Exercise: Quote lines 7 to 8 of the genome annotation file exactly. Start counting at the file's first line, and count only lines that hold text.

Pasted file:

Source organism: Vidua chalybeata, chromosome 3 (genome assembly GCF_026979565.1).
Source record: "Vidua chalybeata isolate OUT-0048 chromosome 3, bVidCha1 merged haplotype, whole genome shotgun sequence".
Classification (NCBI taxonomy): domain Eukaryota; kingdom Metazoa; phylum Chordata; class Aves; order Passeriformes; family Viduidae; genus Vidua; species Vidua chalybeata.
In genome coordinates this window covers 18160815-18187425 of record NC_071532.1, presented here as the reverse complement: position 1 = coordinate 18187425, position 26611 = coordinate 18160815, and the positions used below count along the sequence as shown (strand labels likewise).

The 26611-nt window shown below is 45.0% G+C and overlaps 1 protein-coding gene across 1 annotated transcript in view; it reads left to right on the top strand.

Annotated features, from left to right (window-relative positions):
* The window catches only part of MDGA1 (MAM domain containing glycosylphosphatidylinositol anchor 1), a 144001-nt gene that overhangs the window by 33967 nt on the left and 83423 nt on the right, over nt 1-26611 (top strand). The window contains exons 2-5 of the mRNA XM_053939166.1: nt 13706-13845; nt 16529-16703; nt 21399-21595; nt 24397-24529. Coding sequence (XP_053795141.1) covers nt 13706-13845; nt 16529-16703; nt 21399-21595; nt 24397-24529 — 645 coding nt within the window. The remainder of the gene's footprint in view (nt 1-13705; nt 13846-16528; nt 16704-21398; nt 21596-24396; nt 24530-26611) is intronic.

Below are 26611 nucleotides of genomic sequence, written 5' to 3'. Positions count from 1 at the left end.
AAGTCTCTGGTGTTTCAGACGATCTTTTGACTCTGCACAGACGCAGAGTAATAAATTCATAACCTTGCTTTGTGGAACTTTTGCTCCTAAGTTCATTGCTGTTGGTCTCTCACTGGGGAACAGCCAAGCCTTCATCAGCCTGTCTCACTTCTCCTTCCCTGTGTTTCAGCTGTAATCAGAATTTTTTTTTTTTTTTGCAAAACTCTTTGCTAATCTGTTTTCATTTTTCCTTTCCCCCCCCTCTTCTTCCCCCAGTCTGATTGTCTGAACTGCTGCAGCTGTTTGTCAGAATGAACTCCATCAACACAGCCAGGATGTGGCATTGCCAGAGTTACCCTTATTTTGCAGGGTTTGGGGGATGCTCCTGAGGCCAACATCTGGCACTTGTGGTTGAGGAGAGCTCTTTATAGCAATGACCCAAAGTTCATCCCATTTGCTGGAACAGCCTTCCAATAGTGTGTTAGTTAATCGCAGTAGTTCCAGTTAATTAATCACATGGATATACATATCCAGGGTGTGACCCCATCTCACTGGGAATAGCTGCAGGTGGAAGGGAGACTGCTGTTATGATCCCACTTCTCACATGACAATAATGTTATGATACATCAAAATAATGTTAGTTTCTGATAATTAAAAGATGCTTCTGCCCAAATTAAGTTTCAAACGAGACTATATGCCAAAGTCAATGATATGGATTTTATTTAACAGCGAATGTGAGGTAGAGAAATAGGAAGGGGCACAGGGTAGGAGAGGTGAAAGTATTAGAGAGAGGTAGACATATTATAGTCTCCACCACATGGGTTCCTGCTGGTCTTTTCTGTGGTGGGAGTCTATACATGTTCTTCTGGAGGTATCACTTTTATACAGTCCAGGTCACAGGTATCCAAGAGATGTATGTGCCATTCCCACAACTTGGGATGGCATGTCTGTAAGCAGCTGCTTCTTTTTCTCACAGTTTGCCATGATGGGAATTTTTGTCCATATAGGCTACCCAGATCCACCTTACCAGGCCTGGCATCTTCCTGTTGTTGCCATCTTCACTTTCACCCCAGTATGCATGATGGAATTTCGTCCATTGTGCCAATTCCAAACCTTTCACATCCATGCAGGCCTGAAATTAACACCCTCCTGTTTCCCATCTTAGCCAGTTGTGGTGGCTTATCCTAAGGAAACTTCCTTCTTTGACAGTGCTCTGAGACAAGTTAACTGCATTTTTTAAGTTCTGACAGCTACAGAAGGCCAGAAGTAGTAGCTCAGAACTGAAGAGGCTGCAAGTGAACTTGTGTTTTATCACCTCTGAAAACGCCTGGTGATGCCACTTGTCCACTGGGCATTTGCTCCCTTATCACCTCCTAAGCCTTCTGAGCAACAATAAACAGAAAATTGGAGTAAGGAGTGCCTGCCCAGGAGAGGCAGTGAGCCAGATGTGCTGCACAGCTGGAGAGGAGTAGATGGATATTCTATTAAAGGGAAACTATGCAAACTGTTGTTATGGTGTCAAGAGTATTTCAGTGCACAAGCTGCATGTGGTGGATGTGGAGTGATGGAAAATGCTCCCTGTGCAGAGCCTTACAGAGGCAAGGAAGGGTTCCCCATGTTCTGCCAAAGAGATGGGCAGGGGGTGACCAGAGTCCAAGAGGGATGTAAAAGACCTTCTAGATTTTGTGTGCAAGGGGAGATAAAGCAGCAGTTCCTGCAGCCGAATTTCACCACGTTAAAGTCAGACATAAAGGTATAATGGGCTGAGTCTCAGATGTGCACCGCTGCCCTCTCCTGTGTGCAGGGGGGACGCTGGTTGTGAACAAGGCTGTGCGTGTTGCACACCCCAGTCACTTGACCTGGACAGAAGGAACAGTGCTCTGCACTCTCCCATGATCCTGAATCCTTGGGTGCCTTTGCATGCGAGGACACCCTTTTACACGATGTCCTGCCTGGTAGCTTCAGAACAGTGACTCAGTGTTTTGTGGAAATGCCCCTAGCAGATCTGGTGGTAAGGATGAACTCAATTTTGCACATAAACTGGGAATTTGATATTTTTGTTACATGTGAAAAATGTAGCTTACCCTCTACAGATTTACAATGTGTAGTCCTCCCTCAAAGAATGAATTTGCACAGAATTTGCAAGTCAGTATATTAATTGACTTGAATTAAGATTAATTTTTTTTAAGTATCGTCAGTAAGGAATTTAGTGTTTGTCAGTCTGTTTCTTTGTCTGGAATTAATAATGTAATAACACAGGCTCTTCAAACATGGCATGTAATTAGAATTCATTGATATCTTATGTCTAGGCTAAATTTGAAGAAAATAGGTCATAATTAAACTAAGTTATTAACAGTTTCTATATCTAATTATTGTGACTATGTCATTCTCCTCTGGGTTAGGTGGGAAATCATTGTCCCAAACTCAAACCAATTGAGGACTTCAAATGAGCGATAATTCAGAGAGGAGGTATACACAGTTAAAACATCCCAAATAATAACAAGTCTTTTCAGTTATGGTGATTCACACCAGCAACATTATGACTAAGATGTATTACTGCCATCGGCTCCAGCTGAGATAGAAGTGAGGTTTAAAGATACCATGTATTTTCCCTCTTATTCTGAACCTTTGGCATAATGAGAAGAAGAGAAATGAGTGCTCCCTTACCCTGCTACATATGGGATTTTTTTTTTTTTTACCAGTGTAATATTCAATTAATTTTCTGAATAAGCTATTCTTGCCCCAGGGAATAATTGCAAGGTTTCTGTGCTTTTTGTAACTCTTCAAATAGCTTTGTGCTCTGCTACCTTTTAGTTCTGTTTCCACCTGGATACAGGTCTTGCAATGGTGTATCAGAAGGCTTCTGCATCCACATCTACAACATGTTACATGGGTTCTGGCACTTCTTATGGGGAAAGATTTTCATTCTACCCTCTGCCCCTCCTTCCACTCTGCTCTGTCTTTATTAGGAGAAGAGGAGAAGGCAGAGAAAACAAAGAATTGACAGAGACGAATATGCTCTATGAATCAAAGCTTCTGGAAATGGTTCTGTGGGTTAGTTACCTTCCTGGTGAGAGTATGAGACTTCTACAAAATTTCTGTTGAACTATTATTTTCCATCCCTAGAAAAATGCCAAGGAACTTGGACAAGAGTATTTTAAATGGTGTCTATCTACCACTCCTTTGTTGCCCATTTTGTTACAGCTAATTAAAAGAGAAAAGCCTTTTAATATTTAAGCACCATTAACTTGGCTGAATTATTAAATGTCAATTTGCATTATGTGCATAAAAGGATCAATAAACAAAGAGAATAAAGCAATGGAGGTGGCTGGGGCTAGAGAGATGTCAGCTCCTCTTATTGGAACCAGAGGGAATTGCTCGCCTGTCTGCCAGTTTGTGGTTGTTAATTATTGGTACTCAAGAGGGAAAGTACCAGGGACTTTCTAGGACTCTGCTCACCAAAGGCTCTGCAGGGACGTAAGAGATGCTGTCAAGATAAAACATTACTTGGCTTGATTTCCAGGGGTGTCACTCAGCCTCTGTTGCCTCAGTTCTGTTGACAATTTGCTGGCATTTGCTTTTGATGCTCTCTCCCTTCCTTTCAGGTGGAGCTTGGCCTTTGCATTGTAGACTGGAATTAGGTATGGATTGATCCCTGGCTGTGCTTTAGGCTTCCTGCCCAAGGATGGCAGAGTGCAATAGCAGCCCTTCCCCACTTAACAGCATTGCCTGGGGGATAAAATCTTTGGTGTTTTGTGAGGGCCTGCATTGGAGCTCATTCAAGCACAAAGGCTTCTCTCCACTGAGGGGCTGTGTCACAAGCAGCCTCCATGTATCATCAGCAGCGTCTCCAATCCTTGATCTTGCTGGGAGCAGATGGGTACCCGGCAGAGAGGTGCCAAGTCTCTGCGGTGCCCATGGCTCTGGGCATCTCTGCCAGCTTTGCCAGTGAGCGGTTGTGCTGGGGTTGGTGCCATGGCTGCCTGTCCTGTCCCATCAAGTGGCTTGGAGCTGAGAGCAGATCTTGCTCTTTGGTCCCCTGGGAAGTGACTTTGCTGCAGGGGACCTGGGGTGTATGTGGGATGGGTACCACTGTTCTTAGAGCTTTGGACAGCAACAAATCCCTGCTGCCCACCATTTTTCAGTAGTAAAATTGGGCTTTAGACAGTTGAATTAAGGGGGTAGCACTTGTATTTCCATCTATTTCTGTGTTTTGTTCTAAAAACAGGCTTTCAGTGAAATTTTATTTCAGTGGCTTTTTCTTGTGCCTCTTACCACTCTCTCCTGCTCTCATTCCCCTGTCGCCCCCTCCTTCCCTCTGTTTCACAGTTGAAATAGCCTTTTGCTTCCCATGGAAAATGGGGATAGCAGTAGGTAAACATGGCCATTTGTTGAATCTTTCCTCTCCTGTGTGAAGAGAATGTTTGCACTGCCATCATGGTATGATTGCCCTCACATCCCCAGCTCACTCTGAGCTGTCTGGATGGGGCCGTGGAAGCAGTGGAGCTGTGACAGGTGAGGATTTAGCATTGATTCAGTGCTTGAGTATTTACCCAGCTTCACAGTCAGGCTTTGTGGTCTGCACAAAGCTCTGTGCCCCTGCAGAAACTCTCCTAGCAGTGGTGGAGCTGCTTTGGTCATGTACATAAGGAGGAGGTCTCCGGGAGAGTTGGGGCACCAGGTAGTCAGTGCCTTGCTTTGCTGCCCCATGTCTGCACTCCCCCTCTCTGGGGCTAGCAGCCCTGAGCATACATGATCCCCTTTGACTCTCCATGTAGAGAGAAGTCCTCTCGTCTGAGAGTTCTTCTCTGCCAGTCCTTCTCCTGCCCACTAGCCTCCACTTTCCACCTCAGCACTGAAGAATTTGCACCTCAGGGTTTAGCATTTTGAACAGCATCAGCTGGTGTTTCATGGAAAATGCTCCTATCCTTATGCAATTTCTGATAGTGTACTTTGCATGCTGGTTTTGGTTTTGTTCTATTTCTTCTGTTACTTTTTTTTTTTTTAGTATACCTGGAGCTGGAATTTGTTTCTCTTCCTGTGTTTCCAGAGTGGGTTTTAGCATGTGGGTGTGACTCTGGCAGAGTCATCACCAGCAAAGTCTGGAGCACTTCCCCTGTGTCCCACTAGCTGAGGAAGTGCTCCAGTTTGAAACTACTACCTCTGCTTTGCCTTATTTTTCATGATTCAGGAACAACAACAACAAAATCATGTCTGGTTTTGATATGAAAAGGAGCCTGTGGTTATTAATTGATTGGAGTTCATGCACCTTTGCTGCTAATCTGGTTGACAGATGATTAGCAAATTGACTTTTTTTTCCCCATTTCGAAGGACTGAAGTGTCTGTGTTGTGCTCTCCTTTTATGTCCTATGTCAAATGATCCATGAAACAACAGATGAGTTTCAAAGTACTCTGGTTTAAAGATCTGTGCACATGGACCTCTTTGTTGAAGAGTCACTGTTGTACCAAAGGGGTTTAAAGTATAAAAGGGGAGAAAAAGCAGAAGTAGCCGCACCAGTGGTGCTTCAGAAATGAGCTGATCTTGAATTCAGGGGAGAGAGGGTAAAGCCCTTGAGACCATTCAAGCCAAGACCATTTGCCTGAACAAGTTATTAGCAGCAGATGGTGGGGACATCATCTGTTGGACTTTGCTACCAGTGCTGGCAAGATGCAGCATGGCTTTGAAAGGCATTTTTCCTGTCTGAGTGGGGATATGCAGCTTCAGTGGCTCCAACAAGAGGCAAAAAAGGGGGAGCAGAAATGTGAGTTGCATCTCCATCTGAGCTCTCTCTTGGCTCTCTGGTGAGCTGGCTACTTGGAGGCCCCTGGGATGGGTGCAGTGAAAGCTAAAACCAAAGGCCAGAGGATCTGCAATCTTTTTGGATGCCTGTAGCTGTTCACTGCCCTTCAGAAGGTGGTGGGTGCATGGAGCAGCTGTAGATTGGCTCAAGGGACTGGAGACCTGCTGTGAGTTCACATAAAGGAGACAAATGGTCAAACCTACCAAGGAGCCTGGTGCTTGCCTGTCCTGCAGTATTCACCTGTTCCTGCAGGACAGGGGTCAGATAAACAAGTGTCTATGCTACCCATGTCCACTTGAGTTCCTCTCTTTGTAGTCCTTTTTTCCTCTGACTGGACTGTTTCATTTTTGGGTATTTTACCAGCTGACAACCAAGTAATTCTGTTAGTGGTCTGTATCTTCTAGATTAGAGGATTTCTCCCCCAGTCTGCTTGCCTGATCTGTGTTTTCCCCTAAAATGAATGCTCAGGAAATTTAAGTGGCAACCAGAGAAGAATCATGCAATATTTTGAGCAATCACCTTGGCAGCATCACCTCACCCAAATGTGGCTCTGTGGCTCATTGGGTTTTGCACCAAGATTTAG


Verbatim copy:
* The window catches only part of MDGA1 (MAM domain containing glycosylphosphatidylinositol anchor 1), a 144001-nt gene that overhangs the window by 33967 nt on the left and 83423 nt on the right, over nt 1-26611 (top strand). The window contains exons 2-5 of the mRNA XM_053939166.1: nt 13706-13845; nt 16529-16703; nt 21399-21595; nt 24397-24529. Coding sequence (XP_053795141.1) covers nt 13706-13845; nt 16529-16703; nt 21399-21595; nt 24397-24529 — 645 coding nt within the window. The remainder of the gene's footprint in view (nt 1-13705; nt 13846-16528; nt 16704-21398; nt 21596-24396; nt 24530-26611) is intronic.

Below are 26611 nucleotides of genomic sequence, written 5' to 3'. Positions count from 1 at the left end.